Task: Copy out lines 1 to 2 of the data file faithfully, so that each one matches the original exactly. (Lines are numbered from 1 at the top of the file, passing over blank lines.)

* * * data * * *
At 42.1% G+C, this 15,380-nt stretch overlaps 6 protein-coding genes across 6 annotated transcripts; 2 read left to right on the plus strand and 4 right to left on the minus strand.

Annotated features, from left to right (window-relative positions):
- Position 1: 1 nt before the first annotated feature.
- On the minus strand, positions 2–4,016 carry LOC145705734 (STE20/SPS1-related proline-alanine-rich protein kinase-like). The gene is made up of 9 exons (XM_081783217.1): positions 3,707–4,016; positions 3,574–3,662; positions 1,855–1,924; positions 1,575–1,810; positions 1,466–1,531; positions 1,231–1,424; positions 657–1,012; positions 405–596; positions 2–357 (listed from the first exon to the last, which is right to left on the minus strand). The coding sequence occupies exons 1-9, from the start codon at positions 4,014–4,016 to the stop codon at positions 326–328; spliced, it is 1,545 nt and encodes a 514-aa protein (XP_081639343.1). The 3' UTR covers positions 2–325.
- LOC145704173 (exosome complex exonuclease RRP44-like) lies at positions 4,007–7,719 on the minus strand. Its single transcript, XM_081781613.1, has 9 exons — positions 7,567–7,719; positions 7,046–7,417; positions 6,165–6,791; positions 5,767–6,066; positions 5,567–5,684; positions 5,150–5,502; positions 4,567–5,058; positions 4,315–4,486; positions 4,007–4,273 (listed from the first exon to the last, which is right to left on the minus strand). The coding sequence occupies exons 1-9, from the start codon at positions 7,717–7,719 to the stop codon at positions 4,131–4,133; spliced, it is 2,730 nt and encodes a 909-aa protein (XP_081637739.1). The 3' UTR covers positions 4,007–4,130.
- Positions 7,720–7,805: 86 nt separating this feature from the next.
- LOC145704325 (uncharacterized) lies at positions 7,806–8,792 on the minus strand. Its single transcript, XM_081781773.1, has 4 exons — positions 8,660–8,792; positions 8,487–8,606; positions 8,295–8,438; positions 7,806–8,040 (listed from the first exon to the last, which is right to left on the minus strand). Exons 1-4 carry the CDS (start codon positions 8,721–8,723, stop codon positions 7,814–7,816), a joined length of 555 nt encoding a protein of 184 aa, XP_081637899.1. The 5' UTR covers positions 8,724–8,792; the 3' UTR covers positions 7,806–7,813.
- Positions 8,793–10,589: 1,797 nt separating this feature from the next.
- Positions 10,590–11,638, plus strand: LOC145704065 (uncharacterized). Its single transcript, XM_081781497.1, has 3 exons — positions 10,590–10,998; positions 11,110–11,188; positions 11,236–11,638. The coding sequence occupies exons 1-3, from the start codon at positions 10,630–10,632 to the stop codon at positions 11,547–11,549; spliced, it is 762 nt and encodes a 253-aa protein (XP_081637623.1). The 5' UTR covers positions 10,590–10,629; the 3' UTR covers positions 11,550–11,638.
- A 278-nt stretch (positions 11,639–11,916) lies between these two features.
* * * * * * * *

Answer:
At 42.1% G+C, this 15,380-nt stretch overlaps 6 protein-coding genes across 6 annotated transcripts; 2 read left to right on the plus strand and 4 right to left on the minus strand.

Annotated features, from left to right (window-relative positions):